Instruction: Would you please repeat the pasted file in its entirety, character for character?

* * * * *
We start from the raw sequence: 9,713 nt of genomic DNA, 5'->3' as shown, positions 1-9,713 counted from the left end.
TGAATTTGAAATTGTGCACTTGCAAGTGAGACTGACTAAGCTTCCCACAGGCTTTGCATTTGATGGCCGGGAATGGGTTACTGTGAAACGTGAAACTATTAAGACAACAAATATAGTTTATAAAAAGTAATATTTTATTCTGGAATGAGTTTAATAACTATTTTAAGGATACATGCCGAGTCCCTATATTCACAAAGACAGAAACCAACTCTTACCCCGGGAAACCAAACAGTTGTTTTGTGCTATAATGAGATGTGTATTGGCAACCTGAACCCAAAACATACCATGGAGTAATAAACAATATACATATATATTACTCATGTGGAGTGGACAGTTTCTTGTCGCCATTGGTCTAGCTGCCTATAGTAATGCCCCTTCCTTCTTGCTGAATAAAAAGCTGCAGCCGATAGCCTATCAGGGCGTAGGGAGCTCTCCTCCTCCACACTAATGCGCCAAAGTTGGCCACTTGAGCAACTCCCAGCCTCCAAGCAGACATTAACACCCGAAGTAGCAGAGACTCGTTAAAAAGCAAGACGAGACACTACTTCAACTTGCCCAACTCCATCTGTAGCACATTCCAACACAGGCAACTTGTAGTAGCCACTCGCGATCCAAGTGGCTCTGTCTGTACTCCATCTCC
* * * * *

We start from the raw sequence: 9,713 nt of genomic DNA, 5'->3' as shown, positions 1-9,713 counted from the left end.
TGAATTTGAAATTGTGCACTTGCAAGTGAGACTGACTAAGCTTCCCACAGGCTTTGCATTTGATGGCCGGGAATGGGTTACTGTGAAACGTGAAACTATTAAGACAACAAATATAGTTTATAAAAAGTAATATTTTATTCTGGAATGAGTTTAATAACTATTTTAAGGATACATGCCGAGTCCCTATATTCACAAAGACAGAAACCAACTCTTACCCCGGGAAACCAAACAGTTGTTTTGTGCTATAATGAGATGTGTATTGGCAACCTGAACCCAAAACATACCATGGAGTAATAAACAATATACATATATATTACTCATGTGGAGTGGACAGTTTCTTGTCGCCATTGGTCTAGCTGCCTATAGTAATGCCCCTTCCTTCTTGCTGAATAAAAAGCTGCAGCCGATAGCCTATCAGGGCGTAGGGAGCTCTCCTCCTCCACACTAATGCGCCAAAGTTGGCCACTTGAGCAACTCCCAGCCTCCAAGCAGACATTAACACCCGAAGTAGCAGAGACTCGTTAAAAAGCAAGACGAGACACTACTTCAACTTGCCCAACTCCATCTGTAGCACATTCCAACACAGGCAACTTGTAGTAGCCACTCGCGATCCAAGTGGCTCTGTCTGTACTCCATCTCC